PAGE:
It’s been quite a ride for financial services stocks. For nearly a quarter century, the bull market in financial services stocks has been supported by falling interest rates, rising asset prices (stocks, bonds and real estate), an explosion in borrowing, the increasing availability of exotic financial instruments, high trading volume, and a benign regulatory environment. (See Chart 1) As a result, both the market capitalization and the profits of US financial services companies have soared, reaching more than 24% and 32%, respectively, of US stock market capitalization and profits. (See Chart 2)
Chart 1: Consumer Debt Outstanding
Source: Federal Reserve; www.prudentbear.com
Chart 2: US Financial Sector Market Cap & Profits as % of Total Market
Source: Fox-Pitt Kelton
Now, however, the winds are shifting. The decades-long bull market for bonds appears to have ended in 2003, when the 10 year US Treasury note yield bottomed out at 3.11%. Since June of 2004, the Fed has raised short term rates to 3.50% from 1.00%, and has given no indication that it will stop these rate increases anytime soon. The benign regulatory environment has given way to aggressive legal and regulatory enforcement by state and federal agencies. Thanks to the alchemy of securitization and the apparent abandonment of lending standards, borrowing continues to increase, keeping asset prices elevated, but causing systemic risk to grow exponentially. The mammoth amount of leverage in our current system could result in a financial meltdown that could damage the entire U.S. economy, with potential harm to international markets, as well. If this meltdown occurs, the financial services industry will be “ground zero”.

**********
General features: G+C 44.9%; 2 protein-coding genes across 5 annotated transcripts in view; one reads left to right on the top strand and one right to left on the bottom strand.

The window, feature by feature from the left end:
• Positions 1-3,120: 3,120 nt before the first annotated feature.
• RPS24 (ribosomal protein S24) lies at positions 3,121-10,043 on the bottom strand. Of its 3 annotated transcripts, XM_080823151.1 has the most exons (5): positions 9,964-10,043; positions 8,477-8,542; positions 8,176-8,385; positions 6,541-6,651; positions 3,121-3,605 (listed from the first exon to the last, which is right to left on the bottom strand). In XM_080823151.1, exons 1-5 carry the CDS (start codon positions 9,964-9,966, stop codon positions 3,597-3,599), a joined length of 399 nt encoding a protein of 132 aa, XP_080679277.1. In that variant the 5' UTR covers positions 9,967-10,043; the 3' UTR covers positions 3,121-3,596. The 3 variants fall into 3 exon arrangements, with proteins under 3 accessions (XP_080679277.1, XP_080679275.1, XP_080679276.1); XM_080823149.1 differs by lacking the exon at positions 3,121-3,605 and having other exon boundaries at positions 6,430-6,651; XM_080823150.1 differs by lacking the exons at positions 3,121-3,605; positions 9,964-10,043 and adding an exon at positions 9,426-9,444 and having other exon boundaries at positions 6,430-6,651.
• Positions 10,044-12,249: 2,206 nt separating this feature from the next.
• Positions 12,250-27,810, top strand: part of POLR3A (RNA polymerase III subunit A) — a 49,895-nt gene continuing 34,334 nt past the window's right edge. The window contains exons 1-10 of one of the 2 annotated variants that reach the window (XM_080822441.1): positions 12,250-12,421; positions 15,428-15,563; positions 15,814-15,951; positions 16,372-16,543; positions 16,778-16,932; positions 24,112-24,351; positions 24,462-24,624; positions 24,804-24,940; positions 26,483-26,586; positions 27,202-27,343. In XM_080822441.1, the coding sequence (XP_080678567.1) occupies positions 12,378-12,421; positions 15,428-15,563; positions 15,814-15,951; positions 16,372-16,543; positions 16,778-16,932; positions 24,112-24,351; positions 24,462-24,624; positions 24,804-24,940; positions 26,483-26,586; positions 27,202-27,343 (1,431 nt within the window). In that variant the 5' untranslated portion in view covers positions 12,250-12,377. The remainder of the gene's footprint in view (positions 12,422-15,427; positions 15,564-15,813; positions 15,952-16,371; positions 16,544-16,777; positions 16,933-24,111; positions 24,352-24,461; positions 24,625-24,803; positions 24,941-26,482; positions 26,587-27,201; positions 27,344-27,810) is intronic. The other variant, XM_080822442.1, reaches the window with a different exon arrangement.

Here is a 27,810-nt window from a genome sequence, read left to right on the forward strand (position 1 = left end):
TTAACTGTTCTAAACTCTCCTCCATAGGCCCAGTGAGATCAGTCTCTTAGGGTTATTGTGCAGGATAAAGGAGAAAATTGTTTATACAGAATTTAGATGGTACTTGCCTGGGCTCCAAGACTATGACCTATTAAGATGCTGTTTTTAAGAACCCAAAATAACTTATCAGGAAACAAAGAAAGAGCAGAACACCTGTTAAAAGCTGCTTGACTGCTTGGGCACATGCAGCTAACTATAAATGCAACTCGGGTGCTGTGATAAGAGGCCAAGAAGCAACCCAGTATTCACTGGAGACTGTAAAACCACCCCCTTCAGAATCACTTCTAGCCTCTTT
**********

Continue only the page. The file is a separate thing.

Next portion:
Financial services stocks are particularly vulnerable to rising short- and long-term interest rates and a flattening yield curve. Increasing short-term rates are putting pressure on the cost of funds for financial services companies. (See Chart 3) These higher short-term rates could also result in an economic slowdown, which could threaten asset portfolios created by lax lending standards. Long-term rates also have the potential to rise, threatening the value of securities portfolios and damaging the collateral behind high loan-to-value real estate portfolios. Meanwhile, the flattening yield curve is squeezing net interest margins for financial services companies, and the long bull market for bonds has resulted in increased capacity, which has heightened competition and placed additional strain on lending spreads and underwriting standards.
Comparing Money Market Yields
Creative lending instruments, such as option ARMs, have only exacerbated the problem. Bank accounting for option ARMs is emblematic of the industry’s poor earnings quality, poor disclosure and lax lending standards. Option ARMs are adjustable rate mortgages that let borrowers choose how much to pay each month and are now frequently being used by lenders to qualify otherwise unqualified borrowers. Each month, the bank books the total amount of the required payment, not the minimum amount that is actually paid, thus creating non-cash earnings. The unpaid interest gets tacked on to the outstanding principal amount of the loan, allowing the bank to show loan growth. Recently, Golden West Financial one of the best managed financial institutions disclosed that option ARMs contributed 10% of net interest income in its second quarter. It is likely that option ARMs are making an even greater contribution to the earnings of institutions run by less well-regarded management.
Inadequate equity support for portfolios and the dynamics of securitization also pose potential threats. Huge loan, securities and derivative portfolios cannot be adequately analyzed and are supported by only a tiny sliver of equity. (See Chart 4) For example, it is estimated that the notional value of J. P. Morgan’s derivative portfolio is $42 Trillion. Its equity is $106 Billion. Its tangible equity is $57 Billion.